Traffic Congestion

INRIX provides traffic data that drivers can use to anticipate and avoid congestion. Many motorists and businesses willingly pay for this valuable information. So why must they exaggerate congestion costs? It’s a classic case of overselling. Opinion
Oct 14, 2014   By Todd Litman
The doubling of car traffic in the past 20 years in Mumbai has created a transit culture that has become dangerous for pedestrians. More than 44 percent of Mumbai citizens walk to work, and 78 percent road fatalities are pedestrians, a study finds.
Aug 9, 2011   The Times Of India
Using remote sensing, GPS technology and other high-tech strategies, city traffic planners aim to clear Midtown's infamous traffic problems - from Queens. The $1.6 million investment will tackle a problem costing the city about $13 billion a year.
Jul 20, 2011   New York Post
U. of Toronto economist Matthew Turner discusses his study that shows that building more traffic lanes attracts more traffic. Likewise, providing more transit may lure motorists out of their cars, but those motorists are replaced.
Jul 11, 2011   NPR:All Things Considered
The U.S. Department of Transportation in 2007 selected five cities it thought could effectively implement congestion pricing, but none have come to fruition. What's holding back congestion pricing in the U.S.?
Jun 24, 2011   Next American City
Jeff Wood of Reconnecting America interviewed a variety of thought leaders at the recent Congress for the New Urbanism. In this video, he talks with Jeff Tumlin about getting Santa Monica, California to embrace growth.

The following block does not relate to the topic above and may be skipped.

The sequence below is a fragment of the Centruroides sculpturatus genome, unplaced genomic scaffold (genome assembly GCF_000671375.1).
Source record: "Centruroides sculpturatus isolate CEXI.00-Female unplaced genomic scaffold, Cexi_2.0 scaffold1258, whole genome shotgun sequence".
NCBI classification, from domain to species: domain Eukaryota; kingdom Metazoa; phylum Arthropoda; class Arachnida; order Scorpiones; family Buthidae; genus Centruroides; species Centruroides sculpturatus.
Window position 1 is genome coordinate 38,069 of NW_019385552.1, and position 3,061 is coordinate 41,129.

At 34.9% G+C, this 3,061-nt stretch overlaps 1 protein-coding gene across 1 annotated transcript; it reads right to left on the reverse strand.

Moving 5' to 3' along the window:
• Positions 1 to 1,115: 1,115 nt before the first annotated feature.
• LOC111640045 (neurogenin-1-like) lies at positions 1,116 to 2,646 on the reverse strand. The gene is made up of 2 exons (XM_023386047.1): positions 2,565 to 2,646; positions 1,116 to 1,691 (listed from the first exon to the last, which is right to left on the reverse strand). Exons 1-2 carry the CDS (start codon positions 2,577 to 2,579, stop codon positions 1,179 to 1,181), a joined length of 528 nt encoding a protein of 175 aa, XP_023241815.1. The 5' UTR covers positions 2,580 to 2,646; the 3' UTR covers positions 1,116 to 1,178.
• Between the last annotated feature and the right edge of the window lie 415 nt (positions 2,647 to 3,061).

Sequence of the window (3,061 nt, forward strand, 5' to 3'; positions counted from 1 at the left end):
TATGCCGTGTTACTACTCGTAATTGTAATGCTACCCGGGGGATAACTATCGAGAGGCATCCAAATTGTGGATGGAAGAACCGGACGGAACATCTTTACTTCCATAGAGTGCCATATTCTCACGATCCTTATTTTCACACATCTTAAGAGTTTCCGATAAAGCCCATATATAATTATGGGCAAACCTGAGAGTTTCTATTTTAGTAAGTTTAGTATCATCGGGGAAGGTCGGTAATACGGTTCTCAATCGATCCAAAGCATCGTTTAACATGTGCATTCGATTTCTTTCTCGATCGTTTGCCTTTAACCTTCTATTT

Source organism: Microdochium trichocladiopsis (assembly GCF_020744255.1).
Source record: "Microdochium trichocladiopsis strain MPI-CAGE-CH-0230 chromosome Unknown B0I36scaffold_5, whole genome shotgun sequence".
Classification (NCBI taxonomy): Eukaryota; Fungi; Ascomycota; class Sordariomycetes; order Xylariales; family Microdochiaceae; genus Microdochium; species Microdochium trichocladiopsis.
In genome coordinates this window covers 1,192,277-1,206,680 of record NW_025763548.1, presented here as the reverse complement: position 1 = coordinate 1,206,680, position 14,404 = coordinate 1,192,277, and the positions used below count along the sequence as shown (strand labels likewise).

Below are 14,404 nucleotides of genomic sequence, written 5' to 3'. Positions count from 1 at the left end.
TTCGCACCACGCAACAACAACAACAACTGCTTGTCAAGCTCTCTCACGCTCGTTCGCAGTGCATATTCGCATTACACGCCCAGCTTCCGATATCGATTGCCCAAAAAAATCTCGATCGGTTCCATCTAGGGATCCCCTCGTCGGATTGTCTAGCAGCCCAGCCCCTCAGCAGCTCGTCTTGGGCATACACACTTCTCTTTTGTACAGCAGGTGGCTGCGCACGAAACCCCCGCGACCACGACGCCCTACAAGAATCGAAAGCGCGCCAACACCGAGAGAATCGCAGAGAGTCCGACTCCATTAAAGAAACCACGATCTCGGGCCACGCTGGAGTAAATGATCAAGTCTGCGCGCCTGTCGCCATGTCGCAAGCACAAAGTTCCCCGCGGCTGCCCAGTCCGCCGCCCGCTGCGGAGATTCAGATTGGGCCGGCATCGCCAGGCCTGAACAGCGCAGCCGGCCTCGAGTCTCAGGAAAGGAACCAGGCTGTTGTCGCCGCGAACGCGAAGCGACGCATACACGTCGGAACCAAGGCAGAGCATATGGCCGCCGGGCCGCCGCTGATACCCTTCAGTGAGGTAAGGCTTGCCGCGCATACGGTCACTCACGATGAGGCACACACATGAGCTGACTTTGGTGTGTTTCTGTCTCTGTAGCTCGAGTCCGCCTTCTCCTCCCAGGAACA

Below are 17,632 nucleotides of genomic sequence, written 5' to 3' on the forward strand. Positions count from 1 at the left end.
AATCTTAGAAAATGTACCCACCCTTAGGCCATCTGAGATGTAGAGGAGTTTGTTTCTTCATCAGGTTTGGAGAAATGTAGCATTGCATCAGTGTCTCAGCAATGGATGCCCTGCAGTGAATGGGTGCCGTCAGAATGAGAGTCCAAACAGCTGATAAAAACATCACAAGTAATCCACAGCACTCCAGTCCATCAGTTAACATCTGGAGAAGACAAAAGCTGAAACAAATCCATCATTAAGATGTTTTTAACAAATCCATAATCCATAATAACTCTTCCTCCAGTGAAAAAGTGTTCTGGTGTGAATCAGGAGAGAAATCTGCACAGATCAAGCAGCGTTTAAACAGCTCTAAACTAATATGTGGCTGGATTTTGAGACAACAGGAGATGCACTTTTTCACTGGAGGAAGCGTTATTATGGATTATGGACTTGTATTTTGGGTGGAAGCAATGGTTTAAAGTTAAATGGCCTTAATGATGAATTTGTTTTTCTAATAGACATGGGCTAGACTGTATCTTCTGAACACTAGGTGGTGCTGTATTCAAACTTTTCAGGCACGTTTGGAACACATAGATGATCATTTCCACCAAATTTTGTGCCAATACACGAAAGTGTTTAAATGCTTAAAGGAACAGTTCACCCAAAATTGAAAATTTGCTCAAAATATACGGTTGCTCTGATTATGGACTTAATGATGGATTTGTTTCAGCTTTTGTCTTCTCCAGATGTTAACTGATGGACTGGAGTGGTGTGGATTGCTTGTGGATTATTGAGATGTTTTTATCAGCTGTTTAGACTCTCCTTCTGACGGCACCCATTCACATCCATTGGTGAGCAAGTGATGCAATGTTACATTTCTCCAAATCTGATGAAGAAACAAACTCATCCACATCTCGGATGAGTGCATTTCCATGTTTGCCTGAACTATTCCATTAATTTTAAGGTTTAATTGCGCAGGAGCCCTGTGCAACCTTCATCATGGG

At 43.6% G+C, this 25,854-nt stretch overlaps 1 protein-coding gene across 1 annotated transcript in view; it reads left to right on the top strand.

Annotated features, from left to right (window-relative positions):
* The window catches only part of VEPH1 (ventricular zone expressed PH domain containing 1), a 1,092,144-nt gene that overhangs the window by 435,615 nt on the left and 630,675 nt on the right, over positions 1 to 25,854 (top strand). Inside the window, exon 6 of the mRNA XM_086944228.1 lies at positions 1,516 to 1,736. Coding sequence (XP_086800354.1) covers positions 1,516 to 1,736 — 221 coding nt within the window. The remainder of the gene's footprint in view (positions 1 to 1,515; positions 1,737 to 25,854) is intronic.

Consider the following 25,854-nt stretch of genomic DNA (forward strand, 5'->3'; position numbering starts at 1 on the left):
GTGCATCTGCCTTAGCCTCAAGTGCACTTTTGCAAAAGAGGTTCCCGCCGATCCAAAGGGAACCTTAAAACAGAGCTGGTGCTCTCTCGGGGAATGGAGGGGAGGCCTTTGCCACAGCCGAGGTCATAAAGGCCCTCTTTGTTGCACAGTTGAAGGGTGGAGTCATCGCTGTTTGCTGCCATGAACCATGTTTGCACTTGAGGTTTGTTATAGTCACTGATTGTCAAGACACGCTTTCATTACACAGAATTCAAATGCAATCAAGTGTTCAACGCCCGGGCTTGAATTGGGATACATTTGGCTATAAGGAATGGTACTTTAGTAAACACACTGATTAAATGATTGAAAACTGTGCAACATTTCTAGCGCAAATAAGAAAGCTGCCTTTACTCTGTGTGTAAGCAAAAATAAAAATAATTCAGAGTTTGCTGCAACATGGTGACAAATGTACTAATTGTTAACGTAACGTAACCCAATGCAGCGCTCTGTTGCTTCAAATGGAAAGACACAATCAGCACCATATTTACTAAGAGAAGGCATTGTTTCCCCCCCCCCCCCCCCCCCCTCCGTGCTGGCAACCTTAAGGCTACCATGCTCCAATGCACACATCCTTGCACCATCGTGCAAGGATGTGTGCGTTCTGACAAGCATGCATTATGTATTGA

Jun 16, 2011   Reconnecting America
INRIX, a traffic analysis company, recently released its 100 Most Congested Metros list. Los Angeles and New York predictably come out on top, but the more interesting finding is that traffic has increased significantly.
Mar 31, 2011   INRIX
A few weeks ago the Texas Transportation Institute (TTI) released its latest Urban Mobility Report, and yesterday INRIX released its National Traffic Scorecard 2010 Annua Opinion
Mar 9, 2011   By Todd Litman
The Texas Transportation Institute just released its 2010 Urban Mobility Report, which is a standard reference in the road-building industry -- and is seriously flawed, says Joe Cortright.
Jan 20, 2011   CEOs For Cities
To reduce congestion, Beijing will follow in Shanghai's footsteps set 10 years ago by limiting new car registrations; only Beijing residents will be able to obtain one,and only vehicles with such plates will be allowed entrance to city center in 2011
Dec 27, 2010   The Wall Street Journal: Autos
We've been measuring traffic congestion all wrong, a new report shows, and that's been making more highways look like the solution to long commutes. They're not.
Oct 3, 2010   Streetsblog